Austin saw some high points and unfortunate lows in 2008, from the senseless shootings of youth, which carried over from the summer and fall of 2007 into the new year, to a nearly year-long fight by community activists to bring a new high school to the community. The headlines of the Austin Weekly News were as diverse as the issues we cover in 2008.

Other notable events from the year.

Jan. 15 – 15-year-old Austin resident Yasmine Acree went missing from her home on Jan. 15, and has not been seen since. Her cousin is Rev. Ira Acree of Greater St. John Bible Church, 1256 N. Waller. Family and friends continued the search for Yasmine into the summer and fall, vowing to find resolution in her case.

Feb. 5 – Rep. Deborah Graham won reelection during the Feb. 5 primary. Ald Ed Smith (28th) lost his bid to unseat incumbent Eugene Moore in the Cook County Recorder of Deeds race.

February – Civil rights attorney Stan Willis traveled to Geneva, Switzerland to monitor the proceedings of the United Nations Committee on the Elimination of Racial Discrimination, examining the United States’ compliance with the International Convention on the Elimination of Racial Discrimination.

March 2 – 15-year-old Kadeidrah “Dee Dee” Marsh was killed on the 800 block of north Waller while walking with her sisters as they were headed to their grandmother’s house. Shot by another young woman, Kadeidrah was a sophomore at Orr High School where she was an honor student.

March 6 – West Side resident T.J. Brayboy celebrated his 100th birthday. On Feb. 11, West Side resident Ruby Grier reached age 101.

March 14 – A farewell party took place for former 15th District Commander Al Wysinger, who was promoted to deputy chief of organize crime. Wysinger was reassigned with the 24 other district commanders after the hiring of Jody Weiss as Chicago Police Superintendent.

April 13 – The Garfield Park Conservatory celebrated its 100th birthday. The Garfield Park Conservatory is one of the largest and most impressive conservatories in the United States.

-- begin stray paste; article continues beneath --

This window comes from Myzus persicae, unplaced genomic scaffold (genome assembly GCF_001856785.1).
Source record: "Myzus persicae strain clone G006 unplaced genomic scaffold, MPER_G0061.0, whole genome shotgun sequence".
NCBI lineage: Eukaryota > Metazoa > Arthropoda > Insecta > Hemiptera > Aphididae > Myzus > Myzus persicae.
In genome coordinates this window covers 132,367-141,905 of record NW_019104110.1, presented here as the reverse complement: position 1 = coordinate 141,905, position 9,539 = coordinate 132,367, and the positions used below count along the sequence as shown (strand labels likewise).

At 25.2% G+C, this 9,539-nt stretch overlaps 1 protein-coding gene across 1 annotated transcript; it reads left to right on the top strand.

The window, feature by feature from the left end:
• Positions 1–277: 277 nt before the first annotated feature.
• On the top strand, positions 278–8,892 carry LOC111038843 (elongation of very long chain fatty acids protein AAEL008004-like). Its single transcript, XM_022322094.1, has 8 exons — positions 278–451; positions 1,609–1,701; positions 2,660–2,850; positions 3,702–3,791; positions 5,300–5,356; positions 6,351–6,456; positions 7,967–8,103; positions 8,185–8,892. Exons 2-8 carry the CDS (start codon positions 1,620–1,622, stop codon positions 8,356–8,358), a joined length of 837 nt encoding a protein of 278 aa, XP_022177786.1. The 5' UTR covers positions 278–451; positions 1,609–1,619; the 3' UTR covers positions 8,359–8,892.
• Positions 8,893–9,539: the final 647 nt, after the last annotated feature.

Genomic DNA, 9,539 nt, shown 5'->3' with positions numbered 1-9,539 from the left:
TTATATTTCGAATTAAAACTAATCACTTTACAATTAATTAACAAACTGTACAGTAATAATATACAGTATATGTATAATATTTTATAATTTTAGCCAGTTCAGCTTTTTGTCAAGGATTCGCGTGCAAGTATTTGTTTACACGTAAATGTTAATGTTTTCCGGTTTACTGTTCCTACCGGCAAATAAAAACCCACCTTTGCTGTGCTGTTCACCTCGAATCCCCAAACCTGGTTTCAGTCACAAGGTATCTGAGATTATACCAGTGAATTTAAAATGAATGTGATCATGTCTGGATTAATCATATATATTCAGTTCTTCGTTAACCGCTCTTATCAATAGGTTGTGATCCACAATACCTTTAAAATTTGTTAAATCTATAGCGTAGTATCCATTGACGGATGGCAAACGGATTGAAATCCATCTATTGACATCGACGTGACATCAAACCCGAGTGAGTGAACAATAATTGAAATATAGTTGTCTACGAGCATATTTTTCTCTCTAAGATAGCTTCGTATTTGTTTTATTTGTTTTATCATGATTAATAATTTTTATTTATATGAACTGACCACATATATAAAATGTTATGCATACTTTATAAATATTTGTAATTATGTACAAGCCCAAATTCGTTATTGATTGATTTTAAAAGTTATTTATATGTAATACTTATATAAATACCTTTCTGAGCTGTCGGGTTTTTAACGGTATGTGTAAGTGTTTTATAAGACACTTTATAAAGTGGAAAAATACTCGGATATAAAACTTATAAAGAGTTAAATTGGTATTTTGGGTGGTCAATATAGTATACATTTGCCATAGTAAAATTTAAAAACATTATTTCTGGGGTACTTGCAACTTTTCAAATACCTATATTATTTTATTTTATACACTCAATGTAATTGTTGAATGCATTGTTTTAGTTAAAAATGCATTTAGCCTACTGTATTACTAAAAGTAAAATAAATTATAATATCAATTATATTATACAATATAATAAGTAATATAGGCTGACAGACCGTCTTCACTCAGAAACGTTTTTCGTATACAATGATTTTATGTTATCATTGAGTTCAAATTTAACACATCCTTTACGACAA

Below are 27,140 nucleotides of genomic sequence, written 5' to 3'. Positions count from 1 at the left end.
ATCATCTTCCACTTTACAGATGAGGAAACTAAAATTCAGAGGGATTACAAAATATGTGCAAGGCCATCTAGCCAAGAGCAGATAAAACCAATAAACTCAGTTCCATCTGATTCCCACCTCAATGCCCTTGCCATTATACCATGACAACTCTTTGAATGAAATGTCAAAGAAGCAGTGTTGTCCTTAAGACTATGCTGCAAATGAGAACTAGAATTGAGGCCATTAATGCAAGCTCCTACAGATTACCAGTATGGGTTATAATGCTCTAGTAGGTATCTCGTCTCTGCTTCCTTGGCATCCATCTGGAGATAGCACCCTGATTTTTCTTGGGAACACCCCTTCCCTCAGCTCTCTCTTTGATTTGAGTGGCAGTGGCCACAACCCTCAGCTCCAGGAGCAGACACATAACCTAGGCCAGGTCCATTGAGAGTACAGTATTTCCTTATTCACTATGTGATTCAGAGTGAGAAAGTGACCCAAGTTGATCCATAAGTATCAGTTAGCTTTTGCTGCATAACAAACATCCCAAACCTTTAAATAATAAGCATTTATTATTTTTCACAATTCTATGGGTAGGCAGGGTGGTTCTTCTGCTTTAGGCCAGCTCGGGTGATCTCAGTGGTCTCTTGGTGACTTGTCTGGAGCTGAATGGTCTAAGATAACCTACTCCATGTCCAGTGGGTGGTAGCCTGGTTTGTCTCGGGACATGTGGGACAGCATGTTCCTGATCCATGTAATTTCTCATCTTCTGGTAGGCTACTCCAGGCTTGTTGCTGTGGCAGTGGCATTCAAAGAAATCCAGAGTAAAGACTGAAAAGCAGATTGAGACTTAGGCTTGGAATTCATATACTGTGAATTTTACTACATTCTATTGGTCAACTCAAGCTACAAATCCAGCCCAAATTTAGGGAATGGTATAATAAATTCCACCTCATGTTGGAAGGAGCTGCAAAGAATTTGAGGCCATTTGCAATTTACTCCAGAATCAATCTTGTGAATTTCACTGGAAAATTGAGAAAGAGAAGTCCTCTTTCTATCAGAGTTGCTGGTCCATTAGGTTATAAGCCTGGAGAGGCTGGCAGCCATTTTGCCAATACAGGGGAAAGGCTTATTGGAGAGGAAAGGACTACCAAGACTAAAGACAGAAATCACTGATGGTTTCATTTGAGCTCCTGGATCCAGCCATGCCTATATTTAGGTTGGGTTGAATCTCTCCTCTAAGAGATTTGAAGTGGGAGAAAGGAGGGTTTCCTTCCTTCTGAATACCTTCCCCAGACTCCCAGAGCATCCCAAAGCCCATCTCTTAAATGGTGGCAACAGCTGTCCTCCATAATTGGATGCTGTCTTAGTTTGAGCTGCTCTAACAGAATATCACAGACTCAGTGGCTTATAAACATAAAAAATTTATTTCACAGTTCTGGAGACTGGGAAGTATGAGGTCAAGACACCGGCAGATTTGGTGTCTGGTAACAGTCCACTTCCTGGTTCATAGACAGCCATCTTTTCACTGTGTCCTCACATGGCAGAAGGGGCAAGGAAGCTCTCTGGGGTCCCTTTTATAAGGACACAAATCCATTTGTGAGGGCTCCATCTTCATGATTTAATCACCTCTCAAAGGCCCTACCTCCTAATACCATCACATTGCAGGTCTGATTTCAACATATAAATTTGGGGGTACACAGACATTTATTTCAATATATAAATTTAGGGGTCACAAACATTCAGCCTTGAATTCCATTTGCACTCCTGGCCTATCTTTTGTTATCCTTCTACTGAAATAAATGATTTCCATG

April 12, The New Evangelical Bible Church along with The Phalanx Services, celebrated their grand opening at 4628 W. Washington. The multi-purpose complex is the Austin area’s newest property, offering a variety of services to the Westside community. An estimated 300 new jobs are expected to be created.

May 1 – Austin Weekly News interviews Mary Wallace, the first woman Chicago Transit Authority bus driver. She was hired in 1974 and retired in 2007.

June 5 – The Westside Health Authority intensifies its efforts to bring a new high school to Austin. Its Youth Freedom Riders testifies at the Chicago Board of Education meeting.

June 12 – Phillip Jackson, founder and CEO of The Black Star Project brought his organization to the Austin community in an effort to highlight the value of education. With the help of Westside activists, a door-to-door march took place in Austin, part of a national movement of black men rebuilding their communities.

June 30 – The first Catholic School on the West Side in 80 years breaks ground in Austin. Cardinal Francis George, Mayor Richard M. Daley and other community leaders attended the groundbreaking ceremony at 5058 W. Jackson.

Other notable events in 2008:

Barack Obama becomes the first black president of the United States.

Former Chicago Police Cmdr. Jon Burge is indicted by federal officials on torture.

State Sen. James Meeks organizes a first-day of school protest in September, taking hundreds of students to a suburban school for enrollment to protest disparities in state funding for low-income schools.

A 16-year-old Austin girl is brutally raped in an alley Sept. 16. Her offender has never been caught, but a $10,000 reward was put up by an anonymous donor for his capture.

Our Community Mart, owned by pastor Bobby Butts opens at Cicero and Jackson.